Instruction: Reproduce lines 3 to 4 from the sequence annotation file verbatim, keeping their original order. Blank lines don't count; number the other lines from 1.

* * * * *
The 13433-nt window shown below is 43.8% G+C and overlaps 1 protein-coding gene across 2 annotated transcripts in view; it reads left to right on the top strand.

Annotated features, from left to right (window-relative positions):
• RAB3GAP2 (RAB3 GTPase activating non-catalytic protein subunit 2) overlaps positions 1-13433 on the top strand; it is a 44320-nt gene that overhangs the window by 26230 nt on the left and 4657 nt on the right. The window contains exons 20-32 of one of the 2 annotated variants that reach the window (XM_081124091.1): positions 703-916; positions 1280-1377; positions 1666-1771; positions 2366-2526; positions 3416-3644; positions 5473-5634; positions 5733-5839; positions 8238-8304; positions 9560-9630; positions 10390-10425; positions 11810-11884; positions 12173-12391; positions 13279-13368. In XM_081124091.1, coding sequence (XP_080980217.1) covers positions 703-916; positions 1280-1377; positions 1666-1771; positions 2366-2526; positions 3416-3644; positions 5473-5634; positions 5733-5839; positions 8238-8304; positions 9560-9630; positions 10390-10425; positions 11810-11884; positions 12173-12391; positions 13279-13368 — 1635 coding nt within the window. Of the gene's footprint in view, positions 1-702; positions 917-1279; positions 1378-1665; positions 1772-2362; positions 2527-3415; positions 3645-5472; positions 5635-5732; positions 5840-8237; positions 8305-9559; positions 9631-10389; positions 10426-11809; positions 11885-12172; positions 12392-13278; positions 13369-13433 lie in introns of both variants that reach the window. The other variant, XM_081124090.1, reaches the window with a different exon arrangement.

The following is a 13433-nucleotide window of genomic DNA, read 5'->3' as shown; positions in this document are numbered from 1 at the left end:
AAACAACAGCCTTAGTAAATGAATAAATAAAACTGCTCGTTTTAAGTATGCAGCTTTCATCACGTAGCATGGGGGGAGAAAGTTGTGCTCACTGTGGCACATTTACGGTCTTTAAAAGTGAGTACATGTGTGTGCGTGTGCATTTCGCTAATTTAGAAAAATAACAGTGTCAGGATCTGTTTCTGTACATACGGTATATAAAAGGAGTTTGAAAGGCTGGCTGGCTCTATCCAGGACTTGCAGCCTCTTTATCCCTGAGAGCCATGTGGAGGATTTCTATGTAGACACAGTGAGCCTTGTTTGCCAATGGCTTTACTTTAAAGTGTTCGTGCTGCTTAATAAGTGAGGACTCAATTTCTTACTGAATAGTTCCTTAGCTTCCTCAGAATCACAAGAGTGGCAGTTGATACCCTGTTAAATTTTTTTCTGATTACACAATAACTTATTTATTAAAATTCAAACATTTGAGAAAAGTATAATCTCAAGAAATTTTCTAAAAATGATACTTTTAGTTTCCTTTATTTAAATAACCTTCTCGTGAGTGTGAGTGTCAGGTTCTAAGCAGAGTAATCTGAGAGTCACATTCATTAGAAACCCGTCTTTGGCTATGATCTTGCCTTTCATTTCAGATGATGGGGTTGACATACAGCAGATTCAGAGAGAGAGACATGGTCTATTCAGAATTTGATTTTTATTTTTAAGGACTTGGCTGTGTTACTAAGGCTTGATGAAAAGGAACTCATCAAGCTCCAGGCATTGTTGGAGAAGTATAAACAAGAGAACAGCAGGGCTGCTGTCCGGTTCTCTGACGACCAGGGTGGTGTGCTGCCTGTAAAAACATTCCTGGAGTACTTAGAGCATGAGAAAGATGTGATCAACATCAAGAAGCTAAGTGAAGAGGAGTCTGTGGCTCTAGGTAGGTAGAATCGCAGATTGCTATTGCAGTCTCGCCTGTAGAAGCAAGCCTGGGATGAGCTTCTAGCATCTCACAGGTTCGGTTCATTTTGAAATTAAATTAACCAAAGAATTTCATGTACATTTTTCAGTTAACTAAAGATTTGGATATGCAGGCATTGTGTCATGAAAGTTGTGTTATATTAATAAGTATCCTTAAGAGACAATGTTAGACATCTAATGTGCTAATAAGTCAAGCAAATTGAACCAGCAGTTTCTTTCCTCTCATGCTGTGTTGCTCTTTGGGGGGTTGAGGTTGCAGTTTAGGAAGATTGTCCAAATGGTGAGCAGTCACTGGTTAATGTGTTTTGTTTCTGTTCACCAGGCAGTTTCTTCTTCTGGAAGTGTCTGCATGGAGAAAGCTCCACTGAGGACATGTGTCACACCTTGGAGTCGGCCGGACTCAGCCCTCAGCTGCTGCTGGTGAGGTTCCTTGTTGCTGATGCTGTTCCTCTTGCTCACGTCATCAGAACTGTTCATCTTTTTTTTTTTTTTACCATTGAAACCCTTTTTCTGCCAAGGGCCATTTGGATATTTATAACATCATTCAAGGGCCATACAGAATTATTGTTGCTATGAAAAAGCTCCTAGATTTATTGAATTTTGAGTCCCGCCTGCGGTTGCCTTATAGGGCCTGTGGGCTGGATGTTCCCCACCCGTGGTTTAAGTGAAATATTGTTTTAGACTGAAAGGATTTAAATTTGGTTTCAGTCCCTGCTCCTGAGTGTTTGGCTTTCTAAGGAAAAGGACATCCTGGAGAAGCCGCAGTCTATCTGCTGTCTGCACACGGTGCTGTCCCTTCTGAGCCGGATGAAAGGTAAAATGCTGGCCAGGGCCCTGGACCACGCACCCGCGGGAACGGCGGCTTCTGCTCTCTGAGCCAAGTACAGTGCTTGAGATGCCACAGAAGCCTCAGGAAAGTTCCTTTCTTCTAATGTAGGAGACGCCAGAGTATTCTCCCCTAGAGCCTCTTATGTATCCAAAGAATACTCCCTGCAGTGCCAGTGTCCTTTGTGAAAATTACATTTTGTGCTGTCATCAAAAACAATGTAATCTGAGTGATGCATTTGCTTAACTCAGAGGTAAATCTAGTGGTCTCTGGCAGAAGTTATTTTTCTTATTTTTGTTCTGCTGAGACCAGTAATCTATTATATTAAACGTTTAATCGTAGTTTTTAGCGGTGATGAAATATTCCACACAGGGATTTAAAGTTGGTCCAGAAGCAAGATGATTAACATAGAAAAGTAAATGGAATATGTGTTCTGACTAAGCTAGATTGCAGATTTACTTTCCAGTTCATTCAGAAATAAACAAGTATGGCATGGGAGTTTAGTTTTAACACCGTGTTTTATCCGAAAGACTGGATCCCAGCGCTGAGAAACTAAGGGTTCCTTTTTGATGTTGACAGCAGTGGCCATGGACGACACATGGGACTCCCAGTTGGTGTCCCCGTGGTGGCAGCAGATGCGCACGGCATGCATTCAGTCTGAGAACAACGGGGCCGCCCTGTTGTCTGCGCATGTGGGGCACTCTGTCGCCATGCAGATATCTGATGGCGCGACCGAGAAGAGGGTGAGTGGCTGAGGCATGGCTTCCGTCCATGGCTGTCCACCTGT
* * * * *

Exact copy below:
• RAB3GAP2 (RAB3 GTPase activating non-catalytic protein subunit 2) overlaps positions 1-13433 on the top strand; it is a 44320-nt gene that overhangs the window by 26230 nt on the left and 4657 nt on the right. The window contains exons 20-32 of one of the 2 annotated variants that reach the window (XM_081124091.1): positions 703-916; positions 1280-1377; positions 1666-1771; positions 2366-2526; positions 3416-3644; positions 5473-5634; positions 5733-5839; positions 8238-8304; positions 9560-9630; positions 10390-10425; positions 11810-11884; positions 12173-12391; positions 13279-13368. In XM_081124091.1, coding sequence (XP_080980217.1) covers positions 703-916; positions 1280-1377; positions 1666-1771; positions 2366-2526; positions 3416-3644; positions 5473-5634; positions 5733-5839; positions 8238-8304; positions 9560-9630; positions 10390-10425; positions 11810-11884; positions 12173-12391; positions 13279-13368 — 1635 coding nt within the window. Of the gene's footprint in view, positions 1-702; positions 917-1279; positions 1378-1665; positions 1772-2362; positions 2527-3415; positions 3645-5472; positions 5635-5732; positions 5840-8237; positions 8305-9559; positions 9631-10389; positions 10426-11809; positions 11885-12172; positions 12392-13278; positions 13369-13433 lie in introns of both variants that reach the window. The other variant, XM_081124090.1, reaches the window with a different exon arrangement.

The following is a 13433-nucleotide window of genomic DNA, read 5'->3' as shown; positions in this document are numbered from 1 at the left end: